i hear ya, but i think your issue here should be with the education system, not the minimum wage.
     
  18. mactastic macrumors 68040

    mactastic

    Joined:
    Apr 24, 2003
    Location:
    Colly-fornia
    #18
    HA! I have contractors making union wages who have a hard time with fractions...

    But again, that is (was) your wife's problem to hire competent folks. That's why employers are allowed discretion as to who to hire. Wise managers hire good people. Poor managers hire poor employees. That, however, has nothing to do with what you pay people. As Zim notes, that is more of an education problem. A guy who can't learn fractions at minimum wage won't be able to do it for any higher wage.
     
  19. Desertrat thread starter macrumors newbie

    Joined:
    Jul 4, 2003
    Location:
    Terlingua, Texas
    #19
    Round and round and round: The problem for many employers is that many jobs aren't profitable at a pay scale above minimum wage. A high percentage of people who are minimum wage people can barely do those jobs. If you gotta raise their pay, you get rid of them and do something else. If you lay them off, you're less likely to have to raise the pay of others who were just above minimum wage--which is rarely thought of, apparently.

    Somebody shows up who's bright and competent, you're happy to pay more than minimum wage. You get more than minimum output.

    Wait until May or June. You'll start seeing articles about how hard it is for the high school crowd or the recent non-college-bound graduates to find summer work. Past articles have had interviews similar to that of the opening post, about the cost of higher minimum wage wrt unskilled labor.

    'RAt
     
  20. mactastic macrumors 68040

    mactastic

    Joined:
    Apr 24, 2003
    Location:
    Colly-fornia
    #20
    Let's start here. Since when does Burger King pay it's "bright and competent" any more than anyone else? Sure you might make manager faster, but when you start out, it don't matter how bright and talented you are -- you ain't gonna get corporate to agree to pay more than the minimum.

    Remember, the bulk of these jobs are not of the kind your wife created. Most of them are people who are only looking for a warm body -- and in fact often will not hire the bright and talented specifically because they don't want to have to pay any more than they have to.

    That's been the case for years while the minimum wage has remained stagnant. Correlation is not causation.
     
  21. Desertrat thread starter macrumors newbie

    Joined:
    Jul 4, 2003
    Location:
    Terlingua, Texas
    #21
    "Remember, the bulk of these jobs are not of the kind your wife created."

    Yeah, could well be. I've spent a lot more time around smaller, independent businesses than around the world of corporate chains.

    'Rat
     
  22. solvs macrumors 603

    solvs

    Joined:
    Jun 25, 2002
    Location:
    LaLaLand, CA
    #22
    The head of Costco seems to think raising the minimum wage would be a good thing. Not that it would affect them, since they already pay their workers a living wage. But I don't see Walmart or MacDonalds saying that while they make millions (maybe billions). This isn't about small businesses, or high schoolers, this is about big businesses who don't want to cut into their profits and the politicians who have no problem helping them.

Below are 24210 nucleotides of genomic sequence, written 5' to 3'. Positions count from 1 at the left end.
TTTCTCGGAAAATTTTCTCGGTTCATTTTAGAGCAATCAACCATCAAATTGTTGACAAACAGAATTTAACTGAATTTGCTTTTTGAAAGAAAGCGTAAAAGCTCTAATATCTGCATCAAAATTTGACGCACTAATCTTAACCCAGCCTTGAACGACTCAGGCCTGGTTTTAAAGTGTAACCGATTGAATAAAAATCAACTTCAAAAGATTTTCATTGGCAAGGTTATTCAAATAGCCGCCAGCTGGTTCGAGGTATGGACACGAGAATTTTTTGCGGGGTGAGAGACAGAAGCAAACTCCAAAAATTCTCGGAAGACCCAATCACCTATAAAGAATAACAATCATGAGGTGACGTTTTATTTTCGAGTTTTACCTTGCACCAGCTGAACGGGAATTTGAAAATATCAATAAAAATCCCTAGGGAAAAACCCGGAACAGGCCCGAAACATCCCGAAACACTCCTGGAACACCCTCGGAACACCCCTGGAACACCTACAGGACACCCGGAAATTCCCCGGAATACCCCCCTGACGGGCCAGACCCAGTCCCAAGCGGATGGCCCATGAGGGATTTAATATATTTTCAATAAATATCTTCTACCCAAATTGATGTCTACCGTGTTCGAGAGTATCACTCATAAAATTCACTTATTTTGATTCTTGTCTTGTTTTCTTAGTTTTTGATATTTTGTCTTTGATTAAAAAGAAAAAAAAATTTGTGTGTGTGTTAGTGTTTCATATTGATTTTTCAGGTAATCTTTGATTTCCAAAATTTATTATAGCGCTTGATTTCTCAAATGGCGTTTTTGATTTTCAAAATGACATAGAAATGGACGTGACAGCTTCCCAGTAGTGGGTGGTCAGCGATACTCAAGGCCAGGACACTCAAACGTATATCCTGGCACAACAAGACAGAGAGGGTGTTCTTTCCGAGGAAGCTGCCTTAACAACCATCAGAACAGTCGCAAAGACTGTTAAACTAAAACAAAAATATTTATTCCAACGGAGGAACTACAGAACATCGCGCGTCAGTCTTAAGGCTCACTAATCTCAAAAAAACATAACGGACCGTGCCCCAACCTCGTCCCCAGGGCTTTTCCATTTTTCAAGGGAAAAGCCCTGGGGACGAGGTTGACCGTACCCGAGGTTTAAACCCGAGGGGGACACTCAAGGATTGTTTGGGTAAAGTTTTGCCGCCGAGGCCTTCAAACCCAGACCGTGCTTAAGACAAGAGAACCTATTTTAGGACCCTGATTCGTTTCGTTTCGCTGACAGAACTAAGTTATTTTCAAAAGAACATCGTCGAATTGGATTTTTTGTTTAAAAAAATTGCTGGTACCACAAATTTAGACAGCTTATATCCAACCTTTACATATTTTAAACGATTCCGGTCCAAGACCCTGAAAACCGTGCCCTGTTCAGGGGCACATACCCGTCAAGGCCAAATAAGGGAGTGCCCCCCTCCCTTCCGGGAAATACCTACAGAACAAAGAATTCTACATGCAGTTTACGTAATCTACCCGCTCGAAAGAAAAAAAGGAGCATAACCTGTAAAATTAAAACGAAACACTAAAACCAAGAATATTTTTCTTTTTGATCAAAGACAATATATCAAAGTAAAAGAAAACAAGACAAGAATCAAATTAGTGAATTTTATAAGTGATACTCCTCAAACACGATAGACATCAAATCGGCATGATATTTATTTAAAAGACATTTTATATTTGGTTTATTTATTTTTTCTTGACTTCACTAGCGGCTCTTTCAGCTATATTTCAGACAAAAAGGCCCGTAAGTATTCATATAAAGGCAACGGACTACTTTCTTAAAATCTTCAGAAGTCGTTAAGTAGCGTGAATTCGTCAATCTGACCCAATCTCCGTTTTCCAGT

At least the other side is pretending to care about the little people they screw over vs. the old regime who just liked to talk about it.
     
  23. Desertrat thread starter macrumors newbie

    Joined:
    Jul 4, 2003
    Location:
    Terlingua, Texas
    #23
    Y'know, you stop and think about it, the focus seems to be on those minimum wage folks who work for some chain operation. Pick one; McDonald's or WalMart. The negative impacts that last are those on the small, independent business folks. The mom'n'pop-sized operations. Car repair shops, arts/crafts stores, local cafes, small-town small stores, etc. They already have problems fighting the big chains' pricing.

    Run the minimum wage high enough and all that's left is the WalMarts.

    'Rat
     
  24. leekohler macrumors G5

    leekohler

    Joined:
    Dec 22, 2004
    Location:
    Chicago, Illinois
    #24
    Then why is it that every "mom and pop" I worked for here in Chicago in the the early 90's paid over 7.50/hour to start? It was the corporate places that paid crap. I'm sorry but, this increase is NOT unreasonable.

    The reason mom and pops have a hard time is because all the tax breaks go to the big corporations. Address that for me.
     
  25. Desertrat thread starter macrumors newbie

    Joined:
    Jul 4, 2003
    Location:
    Terlingua, Texas
    #25
    "The reason mom and pops have a hard time is because all the tax breaks go to the big corporations. Address that for me."

    Tax breaks such as?

    One thing where larger businesses have an edge over small ones is that the clerical overhead is a much smaller percentage of total overhead. That's less obvious to most than is the relative size of purchases--whether for in-house use or for resale--with the accompanying greater discounts. Which is all separate from taxes, of course...

    'Rat
     

Share This Page